More Number of Blood-brain barrier disruption sessions for CNS tumors tied to maculopathy: JAMA
Osmotic blood-brain barrier disruption (BBBD) therapy was first introduced in the early 1980s as a method to increase the penetration of chemotherapeutics into the central nervous system (CNS). The procedure involves intra-arterial injection of a warmed, hypertonic mannitol solution to disrupt the tight junctions of vascular endothelial cells that form the blood-brain barrier followed by intra-arterial or intravenous chemotherapy. Pigmentary maculopathy was first described in patients with primary CNS lymphoma treated with BBBD and chemotherapy in 1986.
The current study done by Simonett et al evaluated the rate of and potential risk factors for maculopathy development in patients with a variety of malignant CNS tumors treated with BBBD therapy. In addition, the study evaluated functional and structural changes in eyes with BBBD-associated maculopathy after the completion of systemic therapy.
In this retrospective case series, data from February 1, 2006, through December 31, 2019, were collected from patients treated with osmotic BBBD at a single tertiary referral center who had subsequent ophthalmic evaluation. Exposure included treatment with BBBD therapy for any malignant CNS tumor.
The BBBD procedure varied based on CNS tumor category and selected chemotherapeutics but followed a previously described general protocol. Briefly, patients received an intraarterial hypertonic mannitol infusion followed by systemic chemotherapy. Duration and number of treatments were variable and dependent on relevant study protocol, adverse effects, disease response, and tumor recurrences.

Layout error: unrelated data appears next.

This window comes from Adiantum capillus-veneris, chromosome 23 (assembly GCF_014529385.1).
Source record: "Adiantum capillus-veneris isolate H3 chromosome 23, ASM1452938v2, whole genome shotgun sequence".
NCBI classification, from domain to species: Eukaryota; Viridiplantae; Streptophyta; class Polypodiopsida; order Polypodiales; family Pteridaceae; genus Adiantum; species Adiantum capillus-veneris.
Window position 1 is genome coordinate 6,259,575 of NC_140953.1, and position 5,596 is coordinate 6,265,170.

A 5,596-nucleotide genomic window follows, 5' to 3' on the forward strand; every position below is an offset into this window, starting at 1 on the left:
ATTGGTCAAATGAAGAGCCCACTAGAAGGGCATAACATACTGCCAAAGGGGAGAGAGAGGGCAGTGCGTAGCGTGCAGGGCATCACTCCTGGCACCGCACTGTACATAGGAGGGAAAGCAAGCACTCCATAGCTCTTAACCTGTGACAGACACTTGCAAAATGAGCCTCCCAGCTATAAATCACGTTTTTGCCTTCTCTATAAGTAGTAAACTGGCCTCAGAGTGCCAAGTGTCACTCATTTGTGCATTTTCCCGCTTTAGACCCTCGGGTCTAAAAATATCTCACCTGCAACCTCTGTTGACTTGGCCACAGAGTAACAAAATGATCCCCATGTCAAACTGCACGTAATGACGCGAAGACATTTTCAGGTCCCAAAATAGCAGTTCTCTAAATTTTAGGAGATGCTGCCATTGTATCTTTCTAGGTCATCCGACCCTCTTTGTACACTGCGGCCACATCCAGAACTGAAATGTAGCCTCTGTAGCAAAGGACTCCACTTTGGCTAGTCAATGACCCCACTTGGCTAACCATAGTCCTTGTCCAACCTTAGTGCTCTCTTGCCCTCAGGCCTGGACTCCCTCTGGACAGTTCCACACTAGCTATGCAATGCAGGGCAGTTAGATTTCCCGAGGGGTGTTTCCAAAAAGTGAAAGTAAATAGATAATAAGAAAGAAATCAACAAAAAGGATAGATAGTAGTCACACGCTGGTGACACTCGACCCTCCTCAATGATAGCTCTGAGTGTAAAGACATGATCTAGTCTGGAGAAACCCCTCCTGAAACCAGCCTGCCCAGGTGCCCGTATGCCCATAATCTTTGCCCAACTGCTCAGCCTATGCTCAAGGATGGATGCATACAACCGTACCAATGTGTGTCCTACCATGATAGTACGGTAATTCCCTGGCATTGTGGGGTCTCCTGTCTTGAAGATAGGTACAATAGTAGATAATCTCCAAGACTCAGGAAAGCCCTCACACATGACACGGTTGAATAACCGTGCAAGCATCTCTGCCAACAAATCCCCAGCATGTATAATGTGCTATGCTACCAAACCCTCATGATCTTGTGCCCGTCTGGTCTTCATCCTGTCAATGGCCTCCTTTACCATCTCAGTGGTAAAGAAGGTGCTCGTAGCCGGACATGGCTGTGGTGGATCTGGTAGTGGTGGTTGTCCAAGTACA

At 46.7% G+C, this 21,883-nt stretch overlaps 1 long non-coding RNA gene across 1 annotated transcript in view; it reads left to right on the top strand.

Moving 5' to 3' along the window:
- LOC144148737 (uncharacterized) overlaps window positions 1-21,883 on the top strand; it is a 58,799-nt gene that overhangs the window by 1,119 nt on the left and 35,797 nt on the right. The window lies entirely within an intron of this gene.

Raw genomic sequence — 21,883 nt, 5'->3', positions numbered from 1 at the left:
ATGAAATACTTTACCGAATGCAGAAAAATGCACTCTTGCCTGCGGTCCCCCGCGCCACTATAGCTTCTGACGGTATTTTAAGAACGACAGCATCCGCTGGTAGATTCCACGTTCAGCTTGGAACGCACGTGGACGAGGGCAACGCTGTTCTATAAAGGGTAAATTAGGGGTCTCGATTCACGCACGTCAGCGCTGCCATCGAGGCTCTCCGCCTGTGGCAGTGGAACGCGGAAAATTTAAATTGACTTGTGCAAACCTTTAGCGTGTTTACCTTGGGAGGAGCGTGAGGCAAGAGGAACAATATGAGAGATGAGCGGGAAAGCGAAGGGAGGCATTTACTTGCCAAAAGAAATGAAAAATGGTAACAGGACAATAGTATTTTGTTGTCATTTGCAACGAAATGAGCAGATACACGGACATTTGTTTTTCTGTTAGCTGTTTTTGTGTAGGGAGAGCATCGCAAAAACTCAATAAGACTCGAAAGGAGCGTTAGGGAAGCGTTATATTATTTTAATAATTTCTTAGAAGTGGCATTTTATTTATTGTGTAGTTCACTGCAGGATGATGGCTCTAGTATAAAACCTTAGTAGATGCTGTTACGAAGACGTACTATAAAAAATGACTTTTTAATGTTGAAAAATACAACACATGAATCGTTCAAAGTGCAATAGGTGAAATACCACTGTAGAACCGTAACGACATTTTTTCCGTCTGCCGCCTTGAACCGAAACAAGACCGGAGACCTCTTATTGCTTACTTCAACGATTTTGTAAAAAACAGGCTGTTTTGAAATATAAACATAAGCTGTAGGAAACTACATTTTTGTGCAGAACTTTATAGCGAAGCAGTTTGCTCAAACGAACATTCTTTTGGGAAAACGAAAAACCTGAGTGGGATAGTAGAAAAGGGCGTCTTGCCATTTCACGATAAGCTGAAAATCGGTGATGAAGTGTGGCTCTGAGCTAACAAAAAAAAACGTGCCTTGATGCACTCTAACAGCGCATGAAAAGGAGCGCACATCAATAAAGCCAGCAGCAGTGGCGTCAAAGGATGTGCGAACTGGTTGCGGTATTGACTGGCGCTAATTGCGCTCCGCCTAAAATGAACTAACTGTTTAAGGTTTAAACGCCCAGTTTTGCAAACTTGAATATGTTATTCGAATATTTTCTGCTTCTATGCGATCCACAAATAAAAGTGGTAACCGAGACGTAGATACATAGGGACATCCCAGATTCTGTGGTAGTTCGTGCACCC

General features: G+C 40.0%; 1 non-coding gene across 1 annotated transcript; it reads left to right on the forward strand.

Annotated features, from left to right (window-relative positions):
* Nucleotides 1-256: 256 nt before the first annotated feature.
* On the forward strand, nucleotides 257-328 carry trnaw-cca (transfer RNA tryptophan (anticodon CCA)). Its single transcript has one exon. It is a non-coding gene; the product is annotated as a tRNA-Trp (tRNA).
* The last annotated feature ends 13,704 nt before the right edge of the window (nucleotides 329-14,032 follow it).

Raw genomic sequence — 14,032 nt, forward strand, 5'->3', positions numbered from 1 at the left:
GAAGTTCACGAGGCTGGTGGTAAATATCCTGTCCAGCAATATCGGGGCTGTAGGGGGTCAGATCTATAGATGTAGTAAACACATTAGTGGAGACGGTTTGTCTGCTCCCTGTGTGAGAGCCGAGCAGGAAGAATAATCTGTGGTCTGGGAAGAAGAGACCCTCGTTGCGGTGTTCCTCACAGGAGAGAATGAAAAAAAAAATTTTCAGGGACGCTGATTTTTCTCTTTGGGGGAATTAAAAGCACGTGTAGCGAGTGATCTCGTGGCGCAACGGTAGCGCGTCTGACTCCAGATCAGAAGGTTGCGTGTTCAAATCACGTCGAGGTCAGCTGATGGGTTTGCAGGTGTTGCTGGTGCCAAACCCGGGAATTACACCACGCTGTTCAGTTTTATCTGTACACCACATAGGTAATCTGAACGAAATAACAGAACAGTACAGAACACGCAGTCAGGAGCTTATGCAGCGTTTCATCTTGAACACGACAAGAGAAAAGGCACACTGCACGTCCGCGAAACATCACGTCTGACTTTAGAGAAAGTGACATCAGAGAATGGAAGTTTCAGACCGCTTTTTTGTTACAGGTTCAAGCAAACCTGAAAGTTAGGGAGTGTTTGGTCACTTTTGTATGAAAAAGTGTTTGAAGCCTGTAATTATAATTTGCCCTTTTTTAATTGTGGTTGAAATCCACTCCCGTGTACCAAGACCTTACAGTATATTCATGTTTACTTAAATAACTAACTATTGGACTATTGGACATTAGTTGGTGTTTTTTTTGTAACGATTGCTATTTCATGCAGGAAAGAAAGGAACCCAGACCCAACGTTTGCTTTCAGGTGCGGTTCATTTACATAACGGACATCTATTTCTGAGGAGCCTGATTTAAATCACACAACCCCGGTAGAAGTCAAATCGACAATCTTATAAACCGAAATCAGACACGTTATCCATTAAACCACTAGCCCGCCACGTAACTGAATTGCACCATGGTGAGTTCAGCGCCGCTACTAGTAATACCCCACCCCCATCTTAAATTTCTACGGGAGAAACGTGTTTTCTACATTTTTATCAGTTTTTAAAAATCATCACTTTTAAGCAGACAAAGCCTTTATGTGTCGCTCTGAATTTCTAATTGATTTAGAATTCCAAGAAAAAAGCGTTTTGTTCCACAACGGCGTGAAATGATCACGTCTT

Electronic medical records of 283 patients treated with osmotic BBBD and chemotherapy for a CNS tumor were identified and reviewed. Of these patients, 68 had a documented ophthalmoscopic examination and/or retinal imaging after their BBBD therapy start date. Three patients were excluded because the presence of maculopathy was unable to be determined.
Diagnoses of CNS tumors included primary CNS lymphoma; glioma; pineal tumor; and others including primitive neuroectodermal tumors and metastatic tumors. Macular pigmentary changes or RPE atrophy were present in 32 patients (49.2%) and occurred in all CNS tumor categories. Of these 32 patients, 19 (59.4%) had at least 1 retinal imaging modality, 16 (50.0%) had color fundus photographs, 15 (46.9%) had OCT, and 4 (13%) had fluorescein angiography.